Castel Gandolfo (AsiaNews) - Benedict XVI made another heartfelt appeal in response to the "tragic and growing episodes of violence in Syria with their sad trail of deaths and injuries, including civilians, and large number of people displaced internally and refugees in neighbouring countries." At the end of today's Angelus at the Apostolic Palace in Castel Gandolfo, the pope said that he was following events in Syria "with apprehension," urging "God to give the wisdom of the heart, particularly to those who have the greatest responsibilities, so that no effort is spared in seeking peace, including the international community, through dialogue and reconciliation, for a proper political settlement of the conflict."
Benedict XVI also turned his thoughts to "the dear nation of Iraq, which has been hit by numerous, serious attacks which have caused many deaths and injuries. May this great country find once again the path toward stability, reconciliation and peace."
The pope also expressed concern for the situation of the ILVA steel mill in Taranto (Italy), which was closed by court order because of pollution problems going back decades, a decision opposed by workers who would lose their jobs and the tens of thousands of families that would lose their main source of income.
"I would like to express my closeness to the workers and their families, who are going through this difficult time with apprehension," the pope said. "Whilst I ensure you my prayers and the Church's support, I call on everyone to show a sense of responsibility. I encourage national and local governments to make every effort to find a fair solution to the issue, one that would uphold people's right to health, as well as the right to work, especially at such a time of economic crisis."
Amid so many sad stories, Benedict XVI noted that "a year from now, at this time, the 28th World Youth Day shall take place in Rio de Janeiro, Brazil. [. . .] It will be a precious occasion for many young people to experience the joy and beauty of belonging to the Church and living the faith," the pontiff said. "I look forward with hope to this event, and I encourage and thank the organisers, especially the Archdiocese of Rio de Janeiro, for working diligently to welcome young people from around the world to this important Church meeting."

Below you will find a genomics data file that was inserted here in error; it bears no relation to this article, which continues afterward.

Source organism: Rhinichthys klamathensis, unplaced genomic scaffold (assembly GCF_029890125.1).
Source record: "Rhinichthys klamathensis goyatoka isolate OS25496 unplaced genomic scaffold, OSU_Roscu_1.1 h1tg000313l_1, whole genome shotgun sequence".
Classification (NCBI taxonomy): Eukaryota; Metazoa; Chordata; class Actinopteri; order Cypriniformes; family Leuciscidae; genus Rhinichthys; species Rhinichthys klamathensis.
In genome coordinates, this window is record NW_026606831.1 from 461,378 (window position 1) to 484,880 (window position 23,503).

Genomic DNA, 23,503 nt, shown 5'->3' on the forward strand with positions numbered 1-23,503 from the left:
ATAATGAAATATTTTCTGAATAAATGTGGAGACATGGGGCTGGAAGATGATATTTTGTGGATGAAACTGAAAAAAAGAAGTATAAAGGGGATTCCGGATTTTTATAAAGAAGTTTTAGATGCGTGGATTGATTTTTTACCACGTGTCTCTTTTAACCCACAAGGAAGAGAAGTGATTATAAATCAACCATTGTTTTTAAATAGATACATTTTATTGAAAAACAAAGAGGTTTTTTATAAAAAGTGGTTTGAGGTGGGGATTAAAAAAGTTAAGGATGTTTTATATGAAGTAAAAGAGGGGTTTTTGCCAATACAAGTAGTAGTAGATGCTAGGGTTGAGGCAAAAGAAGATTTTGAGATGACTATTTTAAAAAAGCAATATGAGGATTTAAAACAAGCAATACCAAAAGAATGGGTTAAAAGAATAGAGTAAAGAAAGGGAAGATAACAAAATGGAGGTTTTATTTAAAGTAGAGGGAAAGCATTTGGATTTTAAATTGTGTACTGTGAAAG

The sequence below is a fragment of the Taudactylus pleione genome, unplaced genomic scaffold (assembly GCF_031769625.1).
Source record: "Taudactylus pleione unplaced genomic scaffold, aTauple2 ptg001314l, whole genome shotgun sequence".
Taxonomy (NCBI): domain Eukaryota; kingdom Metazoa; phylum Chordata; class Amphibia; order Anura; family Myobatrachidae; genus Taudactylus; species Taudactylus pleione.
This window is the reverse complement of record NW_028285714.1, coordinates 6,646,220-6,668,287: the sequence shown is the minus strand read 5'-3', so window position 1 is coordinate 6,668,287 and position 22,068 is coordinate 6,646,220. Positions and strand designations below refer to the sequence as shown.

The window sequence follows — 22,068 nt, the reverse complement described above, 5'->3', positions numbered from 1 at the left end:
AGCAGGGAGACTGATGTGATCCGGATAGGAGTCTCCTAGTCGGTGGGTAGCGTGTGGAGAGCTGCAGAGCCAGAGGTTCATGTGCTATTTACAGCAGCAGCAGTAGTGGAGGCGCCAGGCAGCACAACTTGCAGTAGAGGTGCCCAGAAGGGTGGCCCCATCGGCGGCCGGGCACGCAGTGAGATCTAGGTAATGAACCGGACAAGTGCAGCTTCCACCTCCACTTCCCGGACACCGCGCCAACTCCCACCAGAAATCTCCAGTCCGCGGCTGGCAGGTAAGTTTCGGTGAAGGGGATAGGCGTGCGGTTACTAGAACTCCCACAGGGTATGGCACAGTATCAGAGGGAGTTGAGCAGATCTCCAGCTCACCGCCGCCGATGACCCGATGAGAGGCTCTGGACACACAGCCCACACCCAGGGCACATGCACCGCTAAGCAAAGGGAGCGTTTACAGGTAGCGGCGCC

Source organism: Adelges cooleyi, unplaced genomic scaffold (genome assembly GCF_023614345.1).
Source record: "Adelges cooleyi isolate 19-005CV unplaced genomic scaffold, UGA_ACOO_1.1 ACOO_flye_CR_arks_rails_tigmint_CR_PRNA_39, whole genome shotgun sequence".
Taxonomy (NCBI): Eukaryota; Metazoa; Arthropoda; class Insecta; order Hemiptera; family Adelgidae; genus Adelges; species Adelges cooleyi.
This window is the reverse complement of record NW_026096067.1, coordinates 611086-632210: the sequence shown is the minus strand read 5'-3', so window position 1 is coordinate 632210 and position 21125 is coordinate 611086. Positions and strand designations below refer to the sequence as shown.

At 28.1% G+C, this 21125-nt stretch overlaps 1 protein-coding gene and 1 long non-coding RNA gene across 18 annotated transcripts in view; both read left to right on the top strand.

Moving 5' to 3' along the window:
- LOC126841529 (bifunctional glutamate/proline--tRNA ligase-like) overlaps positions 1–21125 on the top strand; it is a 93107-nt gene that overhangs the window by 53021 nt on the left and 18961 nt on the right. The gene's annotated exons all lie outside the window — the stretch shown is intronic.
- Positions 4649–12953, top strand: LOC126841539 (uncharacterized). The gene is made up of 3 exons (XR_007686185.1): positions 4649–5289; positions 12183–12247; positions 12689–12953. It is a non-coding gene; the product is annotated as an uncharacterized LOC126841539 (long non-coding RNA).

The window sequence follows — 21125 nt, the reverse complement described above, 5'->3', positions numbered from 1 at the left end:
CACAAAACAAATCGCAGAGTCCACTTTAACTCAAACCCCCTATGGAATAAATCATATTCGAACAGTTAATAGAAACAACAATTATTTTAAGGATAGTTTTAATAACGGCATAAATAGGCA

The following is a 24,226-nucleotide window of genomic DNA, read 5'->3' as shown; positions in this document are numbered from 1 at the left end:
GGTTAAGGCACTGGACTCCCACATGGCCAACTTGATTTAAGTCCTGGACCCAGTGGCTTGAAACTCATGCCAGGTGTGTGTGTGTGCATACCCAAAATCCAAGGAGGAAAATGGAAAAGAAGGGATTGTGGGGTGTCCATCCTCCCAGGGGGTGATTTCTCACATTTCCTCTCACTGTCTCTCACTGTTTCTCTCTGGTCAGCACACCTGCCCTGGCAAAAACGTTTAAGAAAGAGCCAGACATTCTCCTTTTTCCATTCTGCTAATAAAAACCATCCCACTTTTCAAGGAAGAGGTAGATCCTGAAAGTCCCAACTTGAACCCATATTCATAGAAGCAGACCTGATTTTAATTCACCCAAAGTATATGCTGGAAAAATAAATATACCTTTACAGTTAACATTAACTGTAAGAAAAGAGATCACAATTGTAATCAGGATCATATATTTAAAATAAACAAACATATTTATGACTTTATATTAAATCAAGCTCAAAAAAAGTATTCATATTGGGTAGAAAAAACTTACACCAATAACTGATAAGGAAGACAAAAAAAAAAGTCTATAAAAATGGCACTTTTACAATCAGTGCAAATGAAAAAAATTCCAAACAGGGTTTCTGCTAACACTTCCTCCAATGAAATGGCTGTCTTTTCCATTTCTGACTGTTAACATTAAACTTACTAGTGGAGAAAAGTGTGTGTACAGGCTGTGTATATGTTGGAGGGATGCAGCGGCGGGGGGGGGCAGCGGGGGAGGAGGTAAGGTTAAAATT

Before the Angelus, Benedict XVI talked about this Sunday's Gospel (John, 6:1-15). This is what he said:
"Dear brothers and sisters,
"This Sunday, we have begun reading the sixth chapter of the Gospel of John, which starts with the multiplication of the loaves. Jesus speaks about it at the synagogue of Capernaum, describing Himself as the 'bread' that gives life. Jesus' actions parallel those of the Last Supper, when 'Jesus took the loaves, gave thanks, and distributed them to those who were reclining' (Jh, 6:11). The insistence on the topic of 'bread', which is shared, and on giving thanks (v.11, eucharistesas in Greek), are references to the Eucharist, Christ's Sacrifice to save the world.
"The Evangelist notes that Passover was near (cf v 4). The gaze turns to the Cross, total gift of love, and towards the Eucharist, which perpetuates this gift. Christ becomes the bread of life for men. As Saint Augustine said, 'Who is the Bread of heaven, but Christ? But in order that man might eat Angels' Bread, the Lord of Angels was made Man. For if He had not been made Man, we should not have His Flesh; if we had not His Flesh, we should not eat the Bread of the Altar' (Sermon, 130:2). The Eucharist is the great permanent meeting with God, in which the Lord becomes our nourishment and gives Himself to transform us in Him.
"In the scene of the multiplication, the presence of a boy is noticed. Given the difficulty of feeding so many people, he offered to share the little he had-five loaves and two fish (cf Jn, 6:8). The miracle did not come from nothing but from an ordinary boy's desire to share what he had. Jesus does not ask us what we do not have, but shows us that if each of us offers what little we have, a miracle can always take place again. God is able to multiply every one of our small deeds of love and make us share in his gift. The crowd is struck by the wonder. It sees in Jesus a new Moses, worthy of power, and the new manna, its future assured, but stops at the material aspect. The Lord 'knew that they were going to come and carry him off to make him king [. . .] withdrew again to the mountain alone' (Jh, 6:15). Jesus is not an earthly king who rules, but a king who serves, who bends to man's level to meet not only his material hunger, but the deeper one, the one for God.
"Dear brothers and sisters, we call on the Lord to make us see the importance of rediscovering the importance of nourishing ourselves with the body of Christ, participating with faithfulness and great awareness to the Eucharist, to be ever more intimately united with Him. In fact, 'It is not the Eucharistic food that is changed into us, but rather we who are mysteriously transformed by it. Christ nourishes us by uniting us to himself; .he draws us into himself. (Esort. Apost. Sacramentum caritatis, 70)'. At the same time, we want to pray that no one may lack the necessary bread for a life of dignity, and that all inequalities be removed, not through the weapons of violence, but through sharing and love.
"Let Us entrust ourselves to the Virgin Mary as we invoke upon ourselves and our loved ones her maternal intercession."